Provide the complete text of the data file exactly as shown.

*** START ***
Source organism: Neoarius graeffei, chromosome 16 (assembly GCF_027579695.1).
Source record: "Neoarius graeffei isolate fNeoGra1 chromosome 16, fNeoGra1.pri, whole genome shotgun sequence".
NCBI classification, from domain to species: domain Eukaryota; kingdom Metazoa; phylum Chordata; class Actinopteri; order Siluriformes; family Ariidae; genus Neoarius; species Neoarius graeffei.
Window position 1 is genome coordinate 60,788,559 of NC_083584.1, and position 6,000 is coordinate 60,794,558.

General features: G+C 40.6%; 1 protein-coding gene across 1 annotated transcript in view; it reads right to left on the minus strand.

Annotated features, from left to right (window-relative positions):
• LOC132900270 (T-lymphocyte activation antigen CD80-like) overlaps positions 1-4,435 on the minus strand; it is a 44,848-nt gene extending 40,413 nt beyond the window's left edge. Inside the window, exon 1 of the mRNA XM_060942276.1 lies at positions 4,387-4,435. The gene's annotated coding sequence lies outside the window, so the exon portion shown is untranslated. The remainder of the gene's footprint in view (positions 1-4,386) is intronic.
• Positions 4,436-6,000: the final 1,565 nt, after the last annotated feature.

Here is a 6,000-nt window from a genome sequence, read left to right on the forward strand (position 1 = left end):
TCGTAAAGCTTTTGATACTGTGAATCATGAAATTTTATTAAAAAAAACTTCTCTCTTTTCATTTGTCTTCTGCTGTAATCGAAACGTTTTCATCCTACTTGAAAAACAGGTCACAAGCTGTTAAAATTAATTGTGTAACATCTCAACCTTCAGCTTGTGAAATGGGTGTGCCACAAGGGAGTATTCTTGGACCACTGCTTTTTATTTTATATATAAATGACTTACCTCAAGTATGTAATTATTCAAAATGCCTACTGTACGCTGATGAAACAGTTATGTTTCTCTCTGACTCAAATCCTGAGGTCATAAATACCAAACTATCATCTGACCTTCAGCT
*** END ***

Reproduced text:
Source organism: Neoarius graeffei, chromosome 16 (assembly GCF_027579695.1).
Source record: "Neoarius graeffei isolate fNeoGra1 chromosome 16, fNeoGra1.pri, whole genome shotgun sequence".
NCBI classification, from domain to species: domain Eukaryota; kingdom Metazoa; phylum Chordata; class Actinopteri; order Siluriformes; family Ariidae; genus Neoarius; species Neoarius graeffei.
Window position 1 is genome coordinate 60,788,559 of NC_083584.1, and position 6,000 is coordinate 60,794,558.

General features: G+C 40.6%; 1 protein-coding gene across 1 annotated transcript in view; it reads right to left on the minus strand.

Annotated features, from left to right (window-relative positions):
• LOC132900270 (T-lymphocyte activation antigen CD80-like) overlaps positions 1-4,435 on the minus strand; it is a 44,848-nt gene extending 40,413 nt beyond the window's left edge. Inside the window, exon 1 of the mRNA XM_060942276.1 lies at positions 4,387-4,435. The gene's annotated coding sequence lies outside the window, so the exon portion shown is untranslated. The remainder of the gene's footprint in view (positions 1-4,386) is intronic.
• Positions 4,436-6,000: the final 1,565 nt, after the last annotated feature.

Here is a 6,000-nt window from a genome sequence, read left to right on the forward strand (position 1 = left end):
TCGTAAAGCTTTTGATACTGTGAATCATGAAATTTTATTAAAAAAAACTTCTCTCTTTTCATTTGTCTTCTGCTGTAATCGAAACGTTTTCATCCTACTTGAAAAACAGGTCACAAGCTGTTAAAATTAATTGTGTAACATCTCAACCTTCAGCTTGTGAAATGGGTGTGCCACAAGGGAGTATTCTTGGACCACTGCTTTTTATTTTATATATAAATGACTTACCTCAAGTATGTAATTATTCAAAATGCCTACTGTACGCTGATGAAACAGTTATGTTTCTCTCTGACTCAAATCCTGAGGTCATAAATACCAAACTATCATCTGACCTTCAGCT